Along the level part of the Dogwood Trail, high on the ridge, there were so many dead American Ash trees that it looked like a tornado had blown through the area.  The trees had been killed by the Emerald Ash Borer (Agrilus planipennis) and had been cut down for safety reasons.


Downed American Ash trees (Fraxinus americana)  (Photos (c) Bill Beatty)

On several trees where the bark had fallen off there were Emerald Ash Borer larvae trails.


Larvae trails and active larva  (Left photo (c) Bill Beatty)

One of the wildflower plants I saw was the leaf of a Cranefly Orchid (Tipularia discolor).


Cranefly Orchid (Tipularia discolor) leaf  (Photo (c) Bill Beatty)

Having so much wet weather this year has been good for many kinds of fungi.  It wasn’t hard for me to find a number of different species.


Left – Turkey-tail Fungus (Trametes versicolor);  right – old Pear-shaped Puffballs (Lycoperdon pyriforme)  (Photos (c) Bill Beatty)

On Saturday some of the BBC members went to Pleasant Creek Wildlife Management Area to look for birds, while others of us decided to hike in the park.  We started with seven hikers, but Jeannie and Cindy wanted a more vigorous hike so they charged ahead of the rest of us.


Photo (c) Bill Beatty

The Woodland Trail is a short hike, but even at this time of year there were lots of interesting things to see.  And the trail is definitely in the woodlands.


Photos (c) Bill Beatty

Tom and Dawn stopped frequently to inspect the ferns along the way (one of their specialties).  There were lots to see.  Most abundant were the Christmas Ferns.


Left – Black-footed Polypore (Royoporus badius) and right, Ebony Spleenwort (Asplenium   platyneuron)  (Photos (c) Bill Beatty)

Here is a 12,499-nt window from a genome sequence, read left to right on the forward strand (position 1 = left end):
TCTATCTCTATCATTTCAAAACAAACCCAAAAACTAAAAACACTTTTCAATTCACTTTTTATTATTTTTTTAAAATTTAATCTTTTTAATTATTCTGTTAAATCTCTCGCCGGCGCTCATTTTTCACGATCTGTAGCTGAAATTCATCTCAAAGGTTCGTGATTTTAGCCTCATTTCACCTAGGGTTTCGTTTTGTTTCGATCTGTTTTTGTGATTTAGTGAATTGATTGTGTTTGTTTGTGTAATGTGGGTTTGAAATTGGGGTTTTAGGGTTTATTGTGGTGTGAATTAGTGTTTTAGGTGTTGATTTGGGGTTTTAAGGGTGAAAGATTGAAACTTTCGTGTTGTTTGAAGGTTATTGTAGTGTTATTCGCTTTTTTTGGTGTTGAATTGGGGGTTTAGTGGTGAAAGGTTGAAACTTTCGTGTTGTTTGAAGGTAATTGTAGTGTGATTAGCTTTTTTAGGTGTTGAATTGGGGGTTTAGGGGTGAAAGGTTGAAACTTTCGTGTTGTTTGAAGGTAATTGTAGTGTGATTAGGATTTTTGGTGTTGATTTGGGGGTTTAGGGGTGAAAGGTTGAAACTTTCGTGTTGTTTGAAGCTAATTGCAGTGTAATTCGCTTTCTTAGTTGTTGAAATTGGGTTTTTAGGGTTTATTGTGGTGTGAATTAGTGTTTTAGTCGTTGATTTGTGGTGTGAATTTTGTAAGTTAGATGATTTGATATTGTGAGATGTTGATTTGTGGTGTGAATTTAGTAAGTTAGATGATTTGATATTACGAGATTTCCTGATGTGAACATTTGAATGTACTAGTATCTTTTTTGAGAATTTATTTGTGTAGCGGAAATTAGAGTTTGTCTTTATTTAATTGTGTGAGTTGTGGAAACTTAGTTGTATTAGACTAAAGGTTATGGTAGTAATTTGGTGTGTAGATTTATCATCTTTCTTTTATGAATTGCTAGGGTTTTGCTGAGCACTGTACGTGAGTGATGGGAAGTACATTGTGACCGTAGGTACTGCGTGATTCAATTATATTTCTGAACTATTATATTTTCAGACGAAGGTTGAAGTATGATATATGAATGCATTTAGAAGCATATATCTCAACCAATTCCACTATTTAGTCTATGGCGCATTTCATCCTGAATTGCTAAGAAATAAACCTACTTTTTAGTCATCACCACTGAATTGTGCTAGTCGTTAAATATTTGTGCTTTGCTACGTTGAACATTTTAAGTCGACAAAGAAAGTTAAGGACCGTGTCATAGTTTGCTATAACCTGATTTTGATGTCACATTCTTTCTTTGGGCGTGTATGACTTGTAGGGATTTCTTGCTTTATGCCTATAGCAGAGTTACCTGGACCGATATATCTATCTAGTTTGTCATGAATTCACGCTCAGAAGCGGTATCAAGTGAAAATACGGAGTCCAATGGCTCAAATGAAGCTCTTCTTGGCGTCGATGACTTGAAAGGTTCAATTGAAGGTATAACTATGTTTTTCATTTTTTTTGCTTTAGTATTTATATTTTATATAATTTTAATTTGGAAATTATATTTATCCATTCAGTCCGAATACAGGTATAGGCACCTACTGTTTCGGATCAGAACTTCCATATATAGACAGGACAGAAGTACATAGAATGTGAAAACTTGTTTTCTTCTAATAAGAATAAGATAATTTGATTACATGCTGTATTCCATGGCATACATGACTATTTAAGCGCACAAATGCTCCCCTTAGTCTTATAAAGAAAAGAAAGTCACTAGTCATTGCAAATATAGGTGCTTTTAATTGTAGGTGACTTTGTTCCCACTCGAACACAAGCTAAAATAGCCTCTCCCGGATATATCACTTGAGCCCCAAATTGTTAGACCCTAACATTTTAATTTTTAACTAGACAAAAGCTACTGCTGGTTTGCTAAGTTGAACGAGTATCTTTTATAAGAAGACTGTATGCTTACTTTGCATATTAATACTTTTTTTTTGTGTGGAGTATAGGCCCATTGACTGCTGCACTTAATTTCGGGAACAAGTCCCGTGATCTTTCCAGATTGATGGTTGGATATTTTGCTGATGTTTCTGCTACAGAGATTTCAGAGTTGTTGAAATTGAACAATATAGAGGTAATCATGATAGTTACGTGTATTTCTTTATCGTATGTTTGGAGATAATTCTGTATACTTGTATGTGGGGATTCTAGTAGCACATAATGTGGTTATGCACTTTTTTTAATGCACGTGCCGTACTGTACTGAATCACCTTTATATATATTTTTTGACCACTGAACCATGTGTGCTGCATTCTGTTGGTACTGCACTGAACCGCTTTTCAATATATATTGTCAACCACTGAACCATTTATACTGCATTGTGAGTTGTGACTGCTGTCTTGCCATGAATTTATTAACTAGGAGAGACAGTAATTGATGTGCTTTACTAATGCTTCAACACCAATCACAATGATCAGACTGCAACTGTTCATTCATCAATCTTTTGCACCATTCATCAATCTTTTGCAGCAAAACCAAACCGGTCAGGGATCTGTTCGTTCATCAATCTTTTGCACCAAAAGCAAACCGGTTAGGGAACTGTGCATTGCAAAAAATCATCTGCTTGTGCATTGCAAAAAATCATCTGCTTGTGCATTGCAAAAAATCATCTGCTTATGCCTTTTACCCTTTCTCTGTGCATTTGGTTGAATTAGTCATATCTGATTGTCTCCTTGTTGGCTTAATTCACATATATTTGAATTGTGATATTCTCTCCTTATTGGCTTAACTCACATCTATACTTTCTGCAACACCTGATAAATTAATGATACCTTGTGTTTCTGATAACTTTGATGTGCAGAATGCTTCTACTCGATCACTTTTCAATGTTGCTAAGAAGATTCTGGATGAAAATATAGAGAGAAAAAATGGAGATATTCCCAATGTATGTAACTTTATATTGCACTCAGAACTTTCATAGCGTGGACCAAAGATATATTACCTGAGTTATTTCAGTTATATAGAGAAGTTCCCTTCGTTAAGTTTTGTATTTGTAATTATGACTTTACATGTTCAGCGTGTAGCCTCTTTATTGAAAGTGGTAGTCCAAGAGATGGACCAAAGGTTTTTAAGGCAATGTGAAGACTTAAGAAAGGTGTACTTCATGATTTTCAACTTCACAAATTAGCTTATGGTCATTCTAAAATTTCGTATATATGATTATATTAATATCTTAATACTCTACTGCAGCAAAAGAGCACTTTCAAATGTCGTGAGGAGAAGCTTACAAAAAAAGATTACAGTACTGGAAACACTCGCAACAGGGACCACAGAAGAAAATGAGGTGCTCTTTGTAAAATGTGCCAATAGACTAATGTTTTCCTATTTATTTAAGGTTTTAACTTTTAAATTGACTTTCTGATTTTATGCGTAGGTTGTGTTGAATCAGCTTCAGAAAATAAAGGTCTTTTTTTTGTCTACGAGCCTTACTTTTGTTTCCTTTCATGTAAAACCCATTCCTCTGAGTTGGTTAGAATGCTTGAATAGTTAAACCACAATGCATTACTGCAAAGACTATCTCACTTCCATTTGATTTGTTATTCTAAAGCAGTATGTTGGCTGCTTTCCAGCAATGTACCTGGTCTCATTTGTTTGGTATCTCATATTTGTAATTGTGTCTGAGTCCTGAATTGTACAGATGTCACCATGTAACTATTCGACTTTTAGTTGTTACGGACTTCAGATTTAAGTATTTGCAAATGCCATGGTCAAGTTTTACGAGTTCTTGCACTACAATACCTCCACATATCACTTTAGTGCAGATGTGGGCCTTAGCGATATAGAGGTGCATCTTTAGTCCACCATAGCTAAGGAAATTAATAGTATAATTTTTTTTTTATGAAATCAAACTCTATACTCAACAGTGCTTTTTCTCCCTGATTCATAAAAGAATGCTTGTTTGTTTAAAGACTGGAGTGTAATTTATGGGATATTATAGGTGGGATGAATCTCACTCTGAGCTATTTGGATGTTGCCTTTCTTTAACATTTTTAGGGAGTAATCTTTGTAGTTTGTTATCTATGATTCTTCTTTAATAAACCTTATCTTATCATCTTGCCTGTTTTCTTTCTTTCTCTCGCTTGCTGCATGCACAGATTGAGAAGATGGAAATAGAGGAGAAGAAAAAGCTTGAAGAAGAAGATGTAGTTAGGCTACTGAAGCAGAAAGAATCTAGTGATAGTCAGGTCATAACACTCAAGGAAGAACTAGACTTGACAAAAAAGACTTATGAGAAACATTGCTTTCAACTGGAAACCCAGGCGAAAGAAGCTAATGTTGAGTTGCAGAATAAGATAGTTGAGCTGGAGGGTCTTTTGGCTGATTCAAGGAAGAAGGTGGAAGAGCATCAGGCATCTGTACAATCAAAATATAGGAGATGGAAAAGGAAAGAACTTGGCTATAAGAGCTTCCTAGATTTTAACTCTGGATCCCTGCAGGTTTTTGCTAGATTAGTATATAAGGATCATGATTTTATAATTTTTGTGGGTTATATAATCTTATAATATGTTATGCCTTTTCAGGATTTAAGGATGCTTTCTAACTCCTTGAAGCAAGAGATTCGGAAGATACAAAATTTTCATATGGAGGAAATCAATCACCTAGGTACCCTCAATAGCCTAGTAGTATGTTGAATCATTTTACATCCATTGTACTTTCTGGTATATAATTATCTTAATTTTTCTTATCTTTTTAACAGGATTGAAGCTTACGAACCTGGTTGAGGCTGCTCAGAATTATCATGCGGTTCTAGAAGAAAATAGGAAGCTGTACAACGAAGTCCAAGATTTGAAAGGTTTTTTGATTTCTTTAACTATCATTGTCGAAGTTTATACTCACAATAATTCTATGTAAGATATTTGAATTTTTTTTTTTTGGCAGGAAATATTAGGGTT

Photo (c) Bill Beatty

After finishing the Woodland Trail, we started the Ridge Trail.  Soon we came upon a log covered in edible Combs-tooth/Lion’s Mane fungi (Hericium sp.).


Comb’s Tooth/Lion’s Mane fungus  (Photos (c) Bill Beatty)

We collected all the fresh specimens and took them back with us.  The mushrooms were sauteed and served at supper for anyone who wanted to try this delicious wild food.


Left photo (c) Bill Beatty;   right photo (c) Jan Runyan

The Ridge Trail ended at a rustic bridge over a scenic stream.  Although we had hiked only 2 miles in all, we had seen lots of interesting things.  We were finished in time to savor the hearty lunch packed for us by the park and have the BBC Board Members back in time for their last session of the board meeting.


(Photos (c) Bill Beatty)

There is always something special and unique in each WV state park we visit.  Jan and I have talked about returning to Tygart Lake SP when the lake is full to kayak along the wooded edges of the lake and maybe try our luck at fishing, too.


A Celebration with Friends in the Mountains of West Virginia – Great Food, Laughing, Hiking, Singing and Spending Time with Each Other at Some of our Favorite Natural Places